Not long ago World of NAN reported that Kazakhstan banned the export of onions. The reason for this was its shortage on the market, and information about export restrictions in other countries. However, according to QazTrade, Kazakhstan has now agreed to supply onions from Tajikistan. What are vegetable growers to expect?
By shutting down exports, the state automatically deprives farmers of higher profits. It would be OK if quotas were introduced and farmers could earn at least a little, but no! The export of onions from the country was completely closed, and at the same time they agreed to supply onions from Tajikistan.
Now with the increased supply, the price of onions will be less profitable. Moreover, the Tajik side provided a tariff discount for transporting onions by rail. This means that logistics will not play its part in raising prices and the risk of dumping prices is high.
In total, Kazakhstan has agreed to supply 6,000 tons of onions from Tajikistan. And while the Tajik managers think about their farmers and give them an opportunity to earn money on exports. Ours, on the other hand, do not give a damn about domestic farmers. The main thing for them is to saturate the market with cheap products and not to listen to people's aspirations and criticism of higher officials.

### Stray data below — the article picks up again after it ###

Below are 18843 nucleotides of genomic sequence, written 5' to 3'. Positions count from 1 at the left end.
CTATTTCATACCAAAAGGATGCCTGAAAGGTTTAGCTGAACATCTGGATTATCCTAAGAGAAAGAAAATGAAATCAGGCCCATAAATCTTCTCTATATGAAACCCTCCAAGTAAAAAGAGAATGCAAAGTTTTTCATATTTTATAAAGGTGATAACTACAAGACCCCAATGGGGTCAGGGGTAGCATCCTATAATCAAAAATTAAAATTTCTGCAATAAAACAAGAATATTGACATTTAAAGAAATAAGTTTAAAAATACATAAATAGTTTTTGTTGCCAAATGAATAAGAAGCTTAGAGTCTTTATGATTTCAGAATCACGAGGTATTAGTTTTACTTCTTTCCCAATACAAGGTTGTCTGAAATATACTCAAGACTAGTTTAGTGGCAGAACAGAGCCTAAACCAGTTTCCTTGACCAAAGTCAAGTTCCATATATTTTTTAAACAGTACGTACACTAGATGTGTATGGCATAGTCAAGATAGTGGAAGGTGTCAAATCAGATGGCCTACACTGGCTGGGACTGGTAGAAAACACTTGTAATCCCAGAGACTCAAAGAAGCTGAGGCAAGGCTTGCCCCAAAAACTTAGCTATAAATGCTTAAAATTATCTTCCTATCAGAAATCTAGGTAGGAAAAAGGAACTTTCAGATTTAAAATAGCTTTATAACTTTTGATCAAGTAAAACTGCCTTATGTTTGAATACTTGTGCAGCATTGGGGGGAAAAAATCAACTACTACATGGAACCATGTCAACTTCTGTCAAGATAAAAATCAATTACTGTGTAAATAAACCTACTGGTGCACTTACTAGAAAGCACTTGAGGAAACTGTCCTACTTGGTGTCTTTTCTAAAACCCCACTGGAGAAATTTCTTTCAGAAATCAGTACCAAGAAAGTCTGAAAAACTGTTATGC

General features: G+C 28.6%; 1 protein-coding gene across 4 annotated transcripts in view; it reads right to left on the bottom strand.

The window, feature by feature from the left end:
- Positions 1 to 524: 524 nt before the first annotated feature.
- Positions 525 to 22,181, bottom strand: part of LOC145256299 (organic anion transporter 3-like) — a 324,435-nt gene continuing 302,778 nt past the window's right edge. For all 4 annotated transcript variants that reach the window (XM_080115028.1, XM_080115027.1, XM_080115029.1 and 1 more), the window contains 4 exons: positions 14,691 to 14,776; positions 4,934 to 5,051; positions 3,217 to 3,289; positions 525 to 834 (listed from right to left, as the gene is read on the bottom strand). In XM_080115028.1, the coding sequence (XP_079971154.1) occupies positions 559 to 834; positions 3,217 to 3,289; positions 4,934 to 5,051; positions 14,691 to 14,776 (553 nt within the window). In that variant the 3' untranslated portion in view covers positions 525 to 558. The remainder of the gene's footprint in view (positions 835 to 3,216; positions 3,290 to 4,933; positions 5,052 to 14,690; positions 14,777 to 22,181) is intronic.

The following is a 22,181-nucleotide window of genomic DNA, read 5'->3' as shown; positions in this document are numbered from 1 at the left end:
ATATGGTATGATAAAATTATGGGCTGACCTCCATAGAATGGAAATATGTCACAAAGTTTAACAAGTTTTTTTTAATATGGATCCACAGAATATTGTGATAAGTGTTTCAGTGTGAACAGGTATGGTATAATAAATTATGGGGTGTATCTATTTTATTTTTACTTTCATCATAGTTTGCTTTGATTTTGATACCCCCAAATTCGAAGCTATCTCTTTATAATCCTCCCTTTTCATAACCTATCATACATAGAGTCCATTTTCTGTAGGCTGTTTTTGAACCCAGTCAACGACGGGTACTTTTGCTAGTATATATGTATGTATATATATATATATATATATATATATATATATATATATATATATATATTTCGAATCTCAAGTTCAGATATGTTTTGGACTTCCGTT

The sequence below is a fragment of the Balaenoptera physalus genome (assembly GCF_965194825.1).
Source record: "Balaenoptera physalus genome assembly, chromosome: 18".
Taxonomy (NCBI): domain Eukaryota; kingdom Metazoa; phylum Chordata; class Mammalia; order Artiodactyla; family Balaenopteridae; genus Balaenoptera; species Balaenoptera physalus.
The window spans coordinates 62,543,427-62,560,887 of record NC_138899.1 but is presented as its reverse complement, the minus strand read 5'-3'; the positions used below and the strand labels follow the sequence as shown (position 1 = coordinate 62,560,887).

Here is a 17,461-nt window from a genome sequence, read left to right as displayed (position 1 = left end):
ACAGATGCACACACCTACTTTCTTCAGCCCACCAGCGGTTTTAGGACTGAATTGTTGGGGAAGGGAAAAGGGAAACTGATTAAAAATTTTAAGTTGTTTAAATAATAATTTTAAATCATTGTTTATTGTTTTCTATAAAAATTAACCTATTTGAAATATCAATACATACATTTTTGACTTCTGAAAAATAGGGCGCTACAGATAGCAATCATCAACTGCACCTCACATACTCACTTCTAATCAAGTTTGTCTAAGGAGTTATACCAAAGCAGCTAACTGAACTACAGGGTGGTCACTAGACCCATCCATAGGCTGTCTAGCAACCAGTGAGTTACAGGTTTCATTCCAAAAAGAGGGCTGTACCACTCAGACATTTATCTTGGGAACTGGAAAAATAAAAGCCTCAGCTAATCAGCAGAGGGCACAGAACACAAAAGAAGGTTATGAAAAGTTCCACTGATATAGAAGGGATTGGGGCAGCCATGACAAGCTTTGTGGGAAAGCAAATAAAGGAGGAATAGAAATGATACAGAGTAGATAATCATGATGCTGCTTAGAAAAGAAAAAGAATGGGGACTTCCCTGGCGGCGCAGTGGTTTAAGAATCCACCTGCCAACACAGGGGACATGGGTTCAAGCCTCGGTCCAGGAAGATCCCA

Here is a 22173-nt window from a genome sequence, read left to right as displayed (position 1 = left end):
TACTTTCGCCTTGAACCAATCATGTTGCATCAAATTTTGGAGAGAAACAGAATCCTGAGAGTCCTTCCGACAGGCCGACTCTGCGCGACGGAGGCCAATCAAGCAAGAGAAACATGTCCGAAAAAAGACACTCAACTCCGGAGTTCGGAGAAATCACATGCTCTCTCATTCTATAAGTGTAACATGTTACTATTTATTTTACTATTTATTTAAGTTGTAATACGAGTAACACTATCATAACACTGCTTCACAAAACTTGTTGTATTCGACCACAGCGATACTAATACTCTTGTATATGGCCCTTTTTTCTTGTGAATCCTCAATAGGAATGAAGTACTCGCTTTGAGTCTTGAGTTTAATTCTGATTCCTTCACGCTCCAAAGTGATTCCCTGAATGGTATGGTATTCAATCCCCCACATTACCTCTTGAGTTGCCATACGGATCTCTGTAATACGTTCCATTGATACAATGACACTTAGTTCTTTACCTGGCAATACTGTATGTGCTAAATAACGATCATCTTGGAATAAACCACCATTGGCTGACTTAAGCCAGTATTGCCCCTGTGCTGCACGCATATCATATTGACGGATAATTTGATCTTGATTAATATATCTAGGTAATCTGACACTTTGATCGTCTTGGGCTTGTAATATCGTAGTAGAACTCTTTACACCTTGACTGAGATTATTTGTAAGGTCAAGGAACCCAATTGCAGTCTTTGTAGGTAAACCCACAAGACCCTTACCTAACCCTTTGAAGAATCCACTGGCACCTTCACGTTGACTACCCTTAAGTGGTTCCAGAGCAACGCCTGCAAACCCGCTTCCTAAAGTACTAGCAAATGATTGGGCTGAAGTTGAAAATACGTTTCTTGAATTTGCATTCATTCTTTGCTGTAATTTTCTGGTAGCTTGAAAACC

In general, such actions can be regarded as a conspiracy in the part of the state. But what is the point in conspiring against vegetable growers and depriving them of their livelihood? Perhaps there is no conspiracy, but there is inconsistency in our actions. While one side prohibits exports, the other side is already establishing imports, and no one is thinking about the farmers. But by depriving vegetable growers of profit, the government itself prevents the development of the industry. If the farmer has no extra money, he will simply have nothing to invest in the development of the farm. How can they develop then?